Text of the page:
Remove traders, beggars from bridges, Pedestrians urge govt

Remove traders, beggars from bridges, Pedestrians urge govt
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By Anita Osagiede/ Favour Ukabiala
Some pedestrians in the Federal Capital Territory (FCT) Abuja and  environs have urged government at all levels to remove traders and beggars from bridges which they converted to mini markets.
The pedestrians in separate interviews with the News Agency of Nigeria (NAN) in Abuja, said the conversion of the bridges to markets by traders and siege by beggars had become worrisome.
They said that their activities should be halted to enhance free flow of human traffic.
Pedestrian bridges throughout the world are constructed at strategic points to help people cross busy highways without having to risk their lives because of some reckless drivers.
They, however, expressed worries that the purpose of those bridges had been defeated by the traders and physically challenged who misused them.
Mrs patience Okafor, a resident of Lugbe and a civil servant, expressed concern that men, women and children besieged the bridges, mostly in the evenings, to patronise traders, who spread their wares for sale.
”On these bridges, hawkers not only brazenly display their wares, but also engage in competition for buyers’ attention, while in the process hamper the bridge users’ movement.
“Right from the staircases of these bridges and even under them, pedestrians are treated to a display of various items, ranging from cloths, belts, shoe polish, to food, snacks and soft drinks, among others,” she said.
Okafor noted that on the bridges proper, the displayed wares and pedestrians had to compete for space.
“It is an eye sore, as you can see that apart from the hordes of traders, physically challenged persons and sundry characters that solicit alms have also made their presence felt on these bridges.
“They also jostle to make quick money from users of the bridge,” she said.
Mr Millicent Umoru, a resident at Lugbe also expressed worry over the situation, adding that pedestrian bridge was no longer comfortable for people to pass through.
 Umoru said that the situation on the bridge was more worrisome.
“Many of the traders behave as if the place belongs to them. If you mistakenly step on their wares, you are in for a big trouble, you really need to mind yourself or have the traders to contend with.
“It is that pathetic. It seems the relevant authorities have given up on the place; other users even avoid pedestrian bridges because of harassment by beggars,” he said.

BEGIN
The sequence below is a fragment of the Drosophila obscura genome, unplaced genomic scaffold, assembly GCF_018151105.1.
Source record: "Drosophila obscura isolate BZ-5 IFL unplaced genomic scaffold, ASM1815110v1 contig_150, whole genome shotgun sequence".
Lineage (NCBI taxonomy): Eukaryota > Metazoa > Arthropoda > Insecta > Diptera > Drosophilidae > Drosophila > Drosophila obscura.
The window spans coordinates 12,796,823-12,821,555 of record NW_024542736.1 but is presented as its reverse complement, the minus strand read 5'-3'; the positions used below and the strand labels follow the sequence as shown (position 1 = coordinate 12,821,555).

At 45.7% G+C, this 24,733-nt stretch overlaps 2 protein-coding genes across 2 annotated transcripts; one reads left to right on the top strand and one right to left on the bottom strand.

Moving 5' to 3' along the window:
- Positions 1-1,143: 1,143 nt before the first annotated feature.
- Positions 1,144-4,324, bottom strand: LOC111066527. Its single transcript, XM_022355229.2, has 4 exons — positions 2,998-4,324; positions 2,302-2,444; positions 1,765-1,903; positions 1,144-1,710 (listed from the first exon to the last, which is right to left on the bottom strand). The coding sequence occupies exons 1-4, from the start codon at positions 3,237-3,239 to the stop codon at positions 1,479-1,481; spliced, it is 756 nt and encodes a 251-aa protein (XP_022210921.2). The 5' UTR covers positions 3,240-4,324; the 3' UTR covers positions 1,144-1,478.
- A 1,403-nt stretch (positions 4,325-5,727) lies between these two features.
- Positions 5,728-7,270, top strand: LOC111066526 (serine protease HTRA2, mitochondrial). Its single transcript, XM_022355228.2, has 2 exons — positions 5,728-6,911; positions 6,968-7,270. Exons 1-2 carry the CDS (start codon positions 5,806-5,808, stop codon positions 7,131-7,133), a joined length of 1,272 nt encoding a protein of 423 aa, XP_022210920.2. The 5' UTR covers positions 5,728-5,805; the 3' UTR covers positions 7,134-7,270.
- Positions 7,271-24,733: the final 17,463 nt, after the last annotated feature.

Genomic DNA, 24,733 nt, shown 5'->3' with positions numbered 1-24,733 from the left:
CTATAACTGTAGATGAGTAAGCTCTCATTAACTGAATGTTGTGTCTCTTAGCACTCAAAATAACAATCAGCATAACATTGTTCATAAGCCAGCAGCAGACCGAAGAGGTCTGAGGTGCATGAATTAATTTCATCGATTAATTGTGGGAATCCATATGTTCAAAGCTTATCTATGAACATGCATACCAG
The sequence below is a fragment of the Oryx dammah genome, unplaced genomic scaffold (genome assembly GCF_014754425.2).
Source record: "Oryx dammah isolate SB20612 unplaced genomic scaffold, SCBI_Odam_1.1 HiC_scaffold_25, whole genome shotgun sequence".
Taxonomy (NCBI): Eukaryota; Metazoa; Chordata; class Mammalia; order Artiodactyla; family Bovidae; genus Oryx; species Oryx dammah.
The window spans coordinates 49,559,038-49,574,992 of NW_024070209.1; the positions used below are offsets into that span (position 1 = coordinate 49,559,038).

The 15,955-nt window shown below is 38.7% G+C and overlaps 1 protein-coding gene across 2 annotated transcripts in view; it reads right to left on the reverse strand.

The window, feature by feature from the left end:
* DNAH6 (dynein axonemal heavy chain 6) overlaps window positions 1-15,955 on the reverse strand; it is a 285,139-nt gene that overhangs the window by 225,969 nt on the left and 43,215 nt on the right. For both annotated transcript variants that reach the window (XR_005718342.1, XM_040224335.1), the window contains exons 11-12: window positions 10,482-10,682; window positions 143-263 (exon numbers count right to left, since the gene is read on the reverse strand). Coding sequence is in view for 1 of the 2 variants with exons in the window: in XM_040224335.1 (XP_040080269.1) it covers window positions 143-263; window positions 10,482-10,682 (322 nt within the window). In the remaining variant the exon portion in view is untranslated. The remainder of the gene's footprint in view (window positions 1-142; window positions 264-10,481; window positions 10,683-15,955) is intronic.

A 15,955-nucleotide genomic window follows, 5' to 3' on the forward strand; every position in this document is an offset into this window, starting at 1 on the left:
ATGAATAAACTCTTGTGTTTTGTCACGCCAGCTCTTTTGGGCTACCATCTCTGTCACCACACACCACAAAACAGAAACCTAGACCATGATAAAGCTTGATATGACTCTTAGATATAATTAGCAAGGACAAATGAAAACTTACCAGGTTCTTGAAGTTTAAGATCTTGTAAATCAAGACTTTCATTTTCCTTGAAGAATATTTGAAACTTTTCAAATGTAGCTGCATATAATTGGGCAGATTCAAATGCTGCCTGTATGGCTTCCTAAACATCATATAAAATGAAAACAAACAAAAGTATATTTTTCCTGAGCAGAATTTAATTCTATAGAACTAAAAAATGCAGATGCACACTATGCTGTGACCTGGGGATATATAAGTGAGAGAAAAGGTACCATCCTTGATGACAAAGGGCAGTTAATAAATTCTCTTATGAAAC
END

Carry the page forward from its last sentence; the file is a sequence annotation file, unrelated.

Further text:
He said that there was, however, a big relief few months ago, when some soldiers dislodged traders and beggars from footbridges at Lugbe.
“The recurrence of this ugly situation is when those soldiers were no more around.
“I tell you the impacts of their presence were felt both on the road and on top of this bridge.
“I think the government should take action against this act and stop it completely,”  Umoru appealed.

“It is not only here in Mararaba, if you go to city centre in Abuja and places like Airport road, Kubwa expressway, where we have heavy human traffic, the situation is the same.

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“People are no longer comfortable to use the bridges as traders and beggars have taken over them,” she said.

Ogar alleged that even criminals were operating on the bridges, snatching peoples’ items like phones and handbags.

She appealed that action be taken by the government against using pedestrian bridges for trade and dwelling places, adding that bridges should be used for what they were built for.

One of the traders, Mr Eze Nwachukwu, told NAN that it was the economic situation in the country that conditioned him to the bridge.

He expressed the willingness to sell inside a shop but could not afford one due to the high cost of renting a store.

“Most of the shops being built by the government are too expensive. Where do I get such money?

“If not for lack of cash, you won’t see me here because it is not the best place to trade. Government should have sympathy on us,” he said.

Also, another trader, Mrs Lucy Benson, appealed to the government to consider some of the petty traders who could not afford to pay for shops by reducing costs of shops in the market.

“It is even risky to some of us to sell outside because our goods are not secured, you can imagine us packing things up and down every day, we want to come out to sell.

“If I could afford prices of shop, why should I come outside here to sell when my goods are not saved,” she said.

Meanwhile, Alhaji Muktar Galadima, Director, Development Control, FCT, while speaking with NAN, decried the alarming rate of incursion into public infrastructure in the territory.

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Galadima said that FCTA had always frowned at occupation of footbridges by beggars and its conversion to selling points by traders.

He described it as violation of the FCTA environmental law which would not be allowed to go on.

“Such incursion is against the Abuja Master Plan. We won’t allow it to go on,” he said.

Galadima said that the department had the backing of the provisions of the FCT Act of 1976 as well as the Urban and Regional Planning Act of 1992, to enforce strict compliance with the Abuja Master Plan.

According to him, the FCT Administration has reiterated its resolve to recover pedestrian walkways in its efforts to ease human and vehicular movement, especially within the city.(NAN)(


Edited by Dorcas Jonah/Idris Abdulrahman

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